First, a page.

I think all of us who teach in global studies keep asking ourselves that question, and so we should. Eve Darian-Smith and Philip C. McCarthy have not only asked the question, but also tried to come up with a cohesive answer. The book starts by positioning global studies as a new field of inquiry. The authors unsurprisingly emphasize the holistic nature of global studies as a field that encompasses nation-states and their interactions but likewise a huge array of non-state actors with a stress on open-ended processes and the existence of what they call a “global imaginary” that sits in “uneasy tension with a national imaginary” (p. 4). They rightly move beyond “the vertical nesting hierarchy of spatial scale” that has dominated how we think about political and economic relations between individuals, nation-states and the international order (p. 5). They instead invite for what they call, following Sasken, “overlapping assemblages”, where “the local may occupy the foreground and in fact eclipse the global in terms of analytical and methodological priority and material significance” (p. 5). Instead of fixity or rigid models (the macro “above” and the micro “below”) they present an essentially context-sensitive approach, “depending on the research questions one asks”. Right from the outset they oppose western-centrism, “recognizing alternative, non-Western epistemologies and pluralist political legal, and economic systems” (p. 6). In so doing they set an openly moral tone, positively referring to the democratic and pluralist ambitions of the World Social Forum and the wider analytical-cum-democratic quest to engage the Other in “global intersectional solidarity” (p. 32). In the opening pages the authors also claim to move beyond both “multi-” or “inter-disciplinarity”, advocating instead what they call a “global transdisciplinary approach” (p. 11). In essence, the remainder of the book is an attempt to unfold what such an approach could be taken to mean, analytically, epistemologically and – not least – methodologically. Thus, Chapter 2 reads as a conceptual grounding of global transdisciplinarity; Chapter 3 brings the concepts presented together within a theoretical framework; while the following three chapters outline questions pertaining to research design (chapter 4), methods and methodologies (chapter 5) and the global case study method (Chapter 6). Chapter 7 provides a series of examples of global studies research, as a kind of final guidance into the field.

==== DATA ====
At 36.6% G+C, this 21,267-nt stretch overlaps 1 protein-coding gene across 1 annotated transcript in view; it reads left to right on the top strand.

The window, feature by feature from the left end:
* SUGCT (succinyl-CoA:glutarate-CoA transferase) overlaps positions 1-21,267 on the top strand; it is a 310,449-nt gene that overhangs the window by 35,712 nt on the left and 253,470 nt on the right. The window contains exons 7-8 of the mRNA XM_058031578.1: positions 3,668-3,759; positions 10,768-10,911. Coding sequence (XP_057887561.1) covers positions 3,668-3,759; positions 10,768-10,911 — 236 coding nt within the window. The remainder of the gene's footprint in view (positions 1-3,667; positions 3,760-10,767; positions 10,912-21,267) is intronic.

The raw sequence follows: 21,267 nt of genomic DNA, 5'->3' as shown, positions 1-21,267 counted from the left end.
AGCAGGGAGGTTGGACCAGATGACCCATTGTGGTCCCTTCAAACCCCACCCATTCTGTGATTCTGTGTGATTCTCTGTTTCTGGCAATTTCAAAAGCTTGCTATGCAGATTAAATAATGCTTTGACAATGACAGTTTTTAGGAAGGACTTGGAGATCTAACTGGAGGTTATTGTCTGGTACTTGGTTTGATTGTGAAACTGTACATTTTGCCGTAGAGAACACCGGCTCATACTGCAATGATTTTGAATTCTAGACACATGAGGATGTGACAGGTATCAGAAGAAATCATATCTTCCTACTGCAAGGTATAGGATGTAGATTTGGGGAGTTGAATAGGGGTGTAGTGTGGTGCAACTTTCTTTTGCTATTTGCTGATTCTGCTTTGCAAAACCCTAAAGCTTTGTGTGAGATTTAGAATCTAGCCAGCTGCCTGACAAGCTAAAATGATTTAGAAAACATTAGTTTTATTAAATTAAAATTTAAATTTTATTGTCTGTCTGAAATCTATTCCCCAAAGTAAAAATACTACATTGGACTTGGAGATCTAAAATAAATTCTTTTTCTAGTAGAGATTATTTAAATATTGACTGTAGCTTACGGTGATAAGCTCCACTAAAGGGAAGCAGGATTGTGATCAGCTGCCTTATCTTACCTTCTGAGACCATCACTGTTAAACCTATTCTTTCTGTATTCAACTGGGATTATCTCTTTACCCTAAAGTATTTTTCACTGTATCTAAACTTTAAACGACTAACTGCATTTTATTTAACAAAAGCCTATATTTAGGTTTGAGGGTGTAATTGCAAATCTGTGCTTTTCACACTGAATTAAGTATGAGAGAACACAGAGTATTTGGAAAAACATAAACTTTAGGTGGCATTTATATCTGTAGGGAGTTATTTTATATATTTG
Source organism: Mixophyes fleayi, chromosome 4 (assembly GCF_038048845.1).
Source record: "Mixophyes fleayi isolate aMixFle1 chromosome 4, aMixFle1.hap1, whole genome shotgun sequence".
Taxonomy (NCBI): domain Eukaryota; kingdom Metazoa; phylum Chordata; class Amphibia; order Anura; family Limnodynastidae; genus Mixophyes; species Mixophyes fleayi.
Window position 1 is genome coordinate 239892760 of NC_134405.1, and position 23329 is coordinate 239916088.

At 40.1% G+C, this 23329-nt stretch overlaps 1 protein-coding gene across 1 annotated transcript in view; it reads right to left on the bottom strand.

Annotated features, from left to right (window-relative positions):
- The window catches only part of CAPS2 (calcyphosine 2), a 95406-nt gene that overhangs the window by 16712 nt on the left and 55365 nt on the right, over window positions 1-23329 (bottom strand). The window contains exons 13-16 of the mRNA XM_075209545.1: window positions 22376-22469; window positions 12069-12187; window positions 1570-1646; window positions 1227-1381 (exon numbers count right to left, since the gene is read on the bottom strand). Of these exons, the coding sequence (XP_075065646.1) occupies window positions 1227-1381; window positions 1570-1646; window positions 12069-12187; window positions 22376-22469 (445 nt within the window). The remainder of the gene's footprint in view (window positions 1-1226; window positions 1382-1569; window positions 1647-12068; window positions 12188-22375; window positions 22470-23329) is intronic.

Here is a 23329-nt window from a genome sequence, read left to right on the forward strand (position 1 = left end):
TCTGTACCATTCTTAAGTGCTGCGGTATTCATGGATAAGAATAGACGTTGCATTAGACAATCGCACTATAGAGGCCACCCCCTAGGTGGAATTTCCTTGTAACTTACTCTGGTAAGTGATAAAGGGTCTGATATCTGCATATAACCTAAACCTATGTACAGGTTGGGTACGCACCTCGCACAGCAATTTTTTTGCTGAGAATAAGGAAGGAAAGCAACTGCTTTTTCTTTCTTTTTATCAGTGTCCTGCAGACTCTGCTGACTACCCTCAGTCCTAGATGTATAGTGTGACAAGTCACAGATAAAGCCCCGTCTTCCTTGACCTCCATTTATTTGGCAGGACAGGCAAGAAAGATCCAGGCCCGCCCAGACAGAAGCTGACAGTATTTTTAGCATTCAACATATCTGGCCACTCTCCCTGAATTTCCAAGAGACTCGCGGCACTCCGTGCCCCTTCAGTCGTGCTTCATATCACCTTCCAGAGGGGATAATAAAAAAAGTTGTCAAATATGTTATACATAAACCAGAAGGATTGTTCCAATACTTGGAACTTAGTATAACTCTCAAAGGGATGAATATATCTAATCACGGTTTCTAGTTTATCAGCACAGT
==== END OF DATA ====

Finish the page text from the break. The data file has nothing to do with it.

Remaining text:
As an overall assessment of the book it should be said that the stress is on methodology. Two thirds of the book (chapters 4-7, pp. 76-224) are about research methodology. As stated in the introduction, the book is about “teaching scholars and students what it means to do global research”. The conclusion repeats that the primary goal of the book is “to make the process of doing research on complex global issues accessible” to both scholars and students. On that account the book does a solid job. Most available introductory books to global studies focus on theories and concepts and much less on research methodology. The book does not read as a revolution in research methodology, but rather as a sort of manual, particularly helpful for new students engaging with project or thesis work in the field. The level is introductory. Students learn why they must relate to previous literature relevant to their research question; how to put together a theoretical framework; why it is so crucial to have a research question, and how choices of theoretical and methodological framework always should refer back to the question asked. They learn why a sound research design is vital; how to identify types of sampling and how to work with them; what it means to triangulate; how to assess validity; how to arrange a case study; how to identify the most relevant types of data and how to gather it; how to work with mixed methods. To an extent the book quite simply reads like a research methodology textbook for the social sciences with a global twist. As an anecdote I can mention that at our global studies degree program at Roskilde University we offer a series of introductory, theoretical and thematic courses, whereas our methodology courses are shared with the other study programs. I agree very much with the authors that there is a need to think about what a truly global research methodology might look like. In this sense I think many students may find it a useful introduction to global studies research design, and teachers in global studies likewise.